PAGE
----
Today it is more common than ever for women to delay child-bearing for various reasons. Twenty percent of women have their first child after the age of 35 in the US. Pursuing a career, attaining financial stability and finding a suitable partner are common reasons cited. The oldest woman documented to give birth with the use of her own eggs was 56 years old, but most women will have great difficulty conceiving after age 42. Many scientific studies have shown that a woman’s fertility (the chance of conceiving in a given month) declines a small amount after the age of 30. The odds of conceiving decline even more rapidly after the age of 40. One way of measuring the fertility of different age groups is to review the pregnancy success rates of women undergoing the form of assisted reproductive technology known as In-Vitro Fertilization (IVF). IVF can overcome various causes of infertility such as low sperm counts or blocked fallopian tubes. Thus, looking at the IVF success rate removes some of the confounding variables that affect fertility. The Center for Disease Control (CDC) keeps careful records of the pregnancy success rates of all IVF centers. The success rates are reported according to the woman’s age. In the most recent national report, the chances of IVF resulting in a live birth were as follows:
Less than 35 years 37%
35-37 years 30%
38-40 years 20%
41-42 years 11%
Data is shown below in a graph from the CDC.
For a woman wanting to delay child-bearing, it seems unfair that her fertility declines with age even though a man’s fertility does not decline significantly. Why the difference between the sexes? The biological answer is that men continue to make new sperm cells every day of their adult lives. Women, on the other hand, are born with all the eggs they will ever have. New ones cannot be made. Thus a 40 year old woman has eggs that have been around for 40 years. They’ve been exposed to various toxins and cosmic radiation over the years. Contrast this to a man’s sperm which is only a few days or weeks old. In addition to the problem with the aging eggs, a women has to contend with the fact that her supply of eggs is limited and will eventually be exhausted. Menopause marks the time when no more usable eggs remain. The average age of menopause is 50. A woman has approximately 300,000 immature eggs in her body at the time of puberty. So what becomes of those eggs between puberty and menopause? Were they all released during the once-a-month ovulation process? No. Usually only one egg will reach the fully mature state necessary to ovulate during each menstrual cycle. The average woman has 450 menstrual cycles during her lifetime. The other 299,550 or so eggs slowly degenerate over time at a rate of about 25 per day. The rate of loss accelerates after the age of 37. Fertility medications will not alter this rate of egg degeneration. Some things are known to speed up the loss of eggs. An example is certain chemotherapy agents used to fight cancer. Smoking cigarettes also appears to hasten the depletion of usable eggs. In fact menopause typically arrives one or two years earlier in women who smoke. A family history of early menopause is also a significant factor.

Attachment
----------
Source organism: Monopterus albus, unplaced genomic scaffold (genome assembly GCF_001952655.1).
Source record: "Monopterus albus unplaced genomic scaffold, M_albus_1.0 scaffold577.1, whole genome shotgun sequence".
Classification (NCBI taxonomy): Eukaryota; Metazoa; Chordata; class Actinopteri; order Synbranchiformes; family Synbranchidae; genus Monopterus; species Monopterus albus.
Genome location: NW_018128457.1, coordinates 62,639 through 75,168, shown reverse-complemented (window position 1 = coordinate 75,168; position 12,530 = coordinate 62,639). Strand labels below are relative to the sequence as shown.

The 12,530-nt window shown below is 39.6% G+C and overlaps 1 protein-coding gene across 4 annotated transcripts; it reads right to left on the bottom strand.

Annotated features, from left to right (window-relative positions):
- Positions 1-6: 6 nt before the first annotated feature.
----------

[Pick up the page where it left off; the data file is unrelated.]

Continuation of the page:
Many women have fears that their chances of having a baby with Down’s Syndrome or other chromosomal abnormalities is outrageously high; however, this is not the case. At age 40, the chance of having a pregnancy with Down’s Syndrome is fairly low – only 3%. One risk, however, that is increased is the chance of miscarriage. On average 40% of the pregnancies in women over the age of 39 will spontaneously abort. The most common reason for these miscarriages is a chromosomal imbalance that is not compatible with further fetal development.